Since that night, as Downie inches closer to his final days, he’s still pouring his last energies into speaking up for our Aboriginal people. His latest endeavor is a tribute to Chanie Wenjack – in music, graphic novel, and animated form. 10 poems were turned into an album, which was turned into a graphic novel, which was turned into an animated film. They all tell the story of one boy, who represents the many, many more just like him, our first nations children ripped from the arms of their mothers, out of their communities, and into residential schools. Residential schools were run by church and state with the sole purpose of ‘civilizing’ the savages. gord-downie-sheila-north-wilsonProhibited from speaking their languages, practicing their spirituality, or honouring their cultures, teachers stripped them of their identity. Many children suffered terrible abuse, but all of these kids were deprived of their childhoods, and all of the families suffered terribly as I’m sure you would if your child was removed, perhaps never to be seen again, or if you were lucky enough to be reunited, we can only hope that you can find a common language in which to communicate. Communities were destroyed in what many Aboriginal people refer to as a genocide. It’s a dark part of Canadian history that wasn’t acknowledged until very recently. Today our First Nations peoples often live in poverty and other consequences of this intergenerational tragedy. Healing is not an Aboriginal problem, it’s something we need to address as an entire country. Gord Downie is doing his part.

If you are so inclined, The Secret Path can be streamed here for free (or in fact, down below). I hope you take the time to do so, and to share it with a friend. The images are haunting, but the lyrics will punch you in the gut. I was in tears by the third track.

Chanie Wenjack was only 12  years old when residential school became unbearable to him and he tried to find his way home. Not knowing where he was or where he was going, he walked until he collapsed in the snow, tired, lonely, starving, and he died. But there are dozenssecret-path and hundreds and maybe even thousands of Chanies dotting our countryside. Lonely and miserable, many children made an escape an attempt only to lose digits or limbs to frostbite, arms and legs on traintracks, or lives to exposure, or to punishment when recaputured. How many tiny bodies are still unaccounted for? The fact that we don’t even know is proof of how little white Canada cared for Aboriginal people, and this is a guilty fact we struggle to reconcile even today.

One day, likely sooner than later, Gord Downie will die and our whole country will mourn a great man, and a good man too. But Downie’s using his last work, and his last breaths to remind us that there are many others worth mourning too.

 

 

 

[As great and heartfelt as Gord Downie’s work is, it’s also really great to hear from Aboriginal artists themselves. Check out our coverage of the ImagineNative film fest]

TIFF: The Bleeder vs. Bleed for This

Ladies and gentlemen, it’s now time for the main event of the 2016 Toronto International Film Festival, coming to you live from the beautiful, historic Elgin Theatre.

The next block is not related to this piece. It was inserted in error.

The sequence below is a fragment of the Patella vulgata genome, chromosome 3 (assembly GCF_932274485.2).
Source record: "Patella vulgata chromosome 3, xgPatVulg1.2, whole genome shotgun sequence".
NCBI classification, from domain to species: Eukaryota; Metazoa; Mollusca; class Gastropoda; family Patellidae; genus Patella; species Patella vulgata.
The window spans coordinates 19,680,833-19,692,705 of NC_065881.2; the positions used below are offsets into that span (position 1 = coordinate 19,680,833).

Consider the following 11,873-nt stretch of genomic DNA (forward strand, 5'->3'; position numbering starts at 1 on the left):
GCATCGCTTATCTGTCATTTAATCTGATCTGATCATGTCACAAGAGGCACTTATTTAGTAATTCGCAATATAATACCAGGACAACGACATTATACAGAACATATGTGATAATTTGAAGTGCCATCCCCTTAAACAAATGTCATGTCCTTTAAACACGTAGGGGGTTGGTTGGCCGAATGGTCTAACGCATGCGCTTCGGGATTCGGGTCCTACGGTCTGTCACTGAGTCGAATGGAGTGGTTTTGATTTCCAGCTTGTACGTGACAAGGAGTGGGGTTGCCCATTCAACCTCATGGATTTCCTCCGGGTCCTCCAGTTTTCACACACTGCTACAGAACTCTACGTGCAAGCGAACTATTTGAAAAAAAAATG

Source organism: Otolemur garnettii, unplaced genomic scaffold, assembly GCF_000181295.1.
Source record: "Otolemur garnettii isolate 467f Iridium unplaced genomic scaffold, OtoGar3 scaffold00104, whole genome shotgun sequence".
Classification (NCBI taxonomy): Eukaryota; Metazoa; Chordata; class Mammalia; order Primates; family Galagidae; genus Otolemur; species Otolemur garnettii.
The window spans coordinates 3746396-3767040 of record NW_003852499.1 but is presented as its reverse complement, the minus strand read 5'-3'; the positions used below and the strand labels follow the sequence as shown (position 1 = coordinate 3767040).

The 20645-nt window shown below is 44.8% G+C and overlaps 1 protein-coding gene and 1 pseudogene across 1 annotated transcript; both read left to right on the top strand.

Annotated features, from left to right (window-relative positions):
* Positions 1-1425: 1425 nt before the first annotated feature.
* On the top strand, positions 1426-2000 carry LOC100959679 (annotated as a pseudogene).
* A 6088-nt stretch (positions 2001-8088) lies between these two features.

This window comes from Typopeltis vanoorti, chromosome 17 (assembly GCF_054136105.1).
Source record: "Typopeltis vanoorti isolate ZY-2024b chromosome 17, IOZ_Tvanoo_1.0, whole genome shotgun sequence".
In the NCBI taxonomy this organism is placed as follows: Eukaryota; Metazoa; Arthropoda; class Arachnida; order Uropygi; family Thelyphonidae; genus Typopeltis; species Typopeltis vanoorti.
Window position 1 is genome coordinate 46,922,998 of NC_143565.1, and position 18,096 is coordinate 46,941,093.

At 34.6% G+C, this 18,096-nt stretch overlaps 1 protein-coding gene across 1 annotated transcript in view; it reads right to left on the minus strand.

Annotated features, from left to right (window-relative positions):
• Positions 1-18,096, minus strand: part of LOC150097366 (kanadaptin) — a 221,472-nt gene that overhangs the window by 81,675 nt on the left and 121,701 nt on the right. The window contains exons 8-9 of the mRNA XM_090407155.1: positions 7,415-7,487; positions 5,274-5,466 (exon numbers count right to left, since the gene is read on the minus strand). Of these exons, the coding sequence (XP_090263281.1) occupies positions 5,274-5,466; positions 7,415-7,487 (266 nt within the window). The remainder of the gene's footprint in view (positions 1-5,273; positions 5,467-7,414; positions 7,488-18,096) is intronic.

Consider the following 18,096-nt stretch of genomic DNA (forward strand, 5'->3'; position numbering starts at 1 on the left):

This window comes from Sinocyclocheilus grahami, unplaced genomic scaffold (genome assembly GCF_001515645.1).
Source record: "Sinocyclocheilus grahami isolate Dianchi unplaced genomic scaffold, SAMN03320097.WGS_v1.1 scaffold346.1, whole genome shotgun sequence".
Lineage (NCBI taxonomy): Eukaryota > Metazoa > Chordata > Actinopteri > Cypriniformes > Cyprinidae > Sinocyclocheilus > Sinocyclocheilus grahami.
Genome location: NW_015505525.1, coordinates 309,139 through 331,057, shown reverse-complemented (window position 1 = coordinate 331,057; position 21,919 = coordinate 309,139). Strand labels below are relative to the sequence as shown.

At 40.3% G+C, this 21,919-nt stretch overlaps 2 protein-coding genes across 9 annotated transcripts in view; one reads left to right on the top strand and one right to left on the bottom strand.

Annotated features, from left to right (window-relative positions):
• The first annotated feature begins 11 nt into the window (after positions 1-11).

Introducing first, in the red corner, standing six feet five inches and weighing 223 pounds, with a professional record of 35 wins, including 17 by knockout, 14 losses and 2 draws, the former New Jersey State heavyweight champion, from Bayonne, New Jersey, please welcome from the Bleeder, Chuck “The Real Rocky” Wepner!!  

His opponent, in the blue corner, standing five feet eight inches and weighing in at 170 pounds,  with a professional record of 50 wins, 30 by knockout, against 10 losses, fighting out of Providence, Rhode Island, a former world champion in the lightweight, light middleweight, and super middleweight divisions, from Bleed for This, please welcome Vinny “The Pazmanian Devil” Pazienza!!

Jay was gracious enough to agree to include not one, but two boxing biopics in our TIFF schedule: The Bleeder, starring Liev Schrieber, and Bleed for This, starring Miles Teller.  In an all-out battle to capture my vote, who came out on top?  Let’s go ringside and find out!

bleeder

The Bleeder:

The Bleeder opens perfectly, introducing us to a guy we know even though we don’t know it.  That guy is Chuck Wepner, a human punching bag who took a punch so well he could go 15 rounds with anyone, even the Greatest.  Yes, the man himself, Muhammad Ali.  Wepner got the fight because he was the only white guy in the top ten, and during the fight he acquitted himself so well that he inspired Sylvester Stallone to write Rocky.

Along with taking a punch, Wepner’s other notable trait is the ability to consistently make the worst possible decision.  To the credit of Wepner and the Bleeder, the movie does not pull any punches with Wepner’s character.  He is a flawed person but the kind of flawed person who you can’t help but be charmed by.  Liev Schrieber is almost unrecognizable as Wepner and does a fantastic job of showcasing the charm while also making us feel for Chuck as he suffers some severe consequences, including losing his family and going to prison.

In the end, the Bleeder does justice to the Real Rocky’s story and gives us a true underdog who makes good in a real way, in his own way.  Somehow, the Real Rocky turns out to be the furthest thing from a cliche, and yet still manages to come out on top in the end.

bleed-for-this

Bleed for This: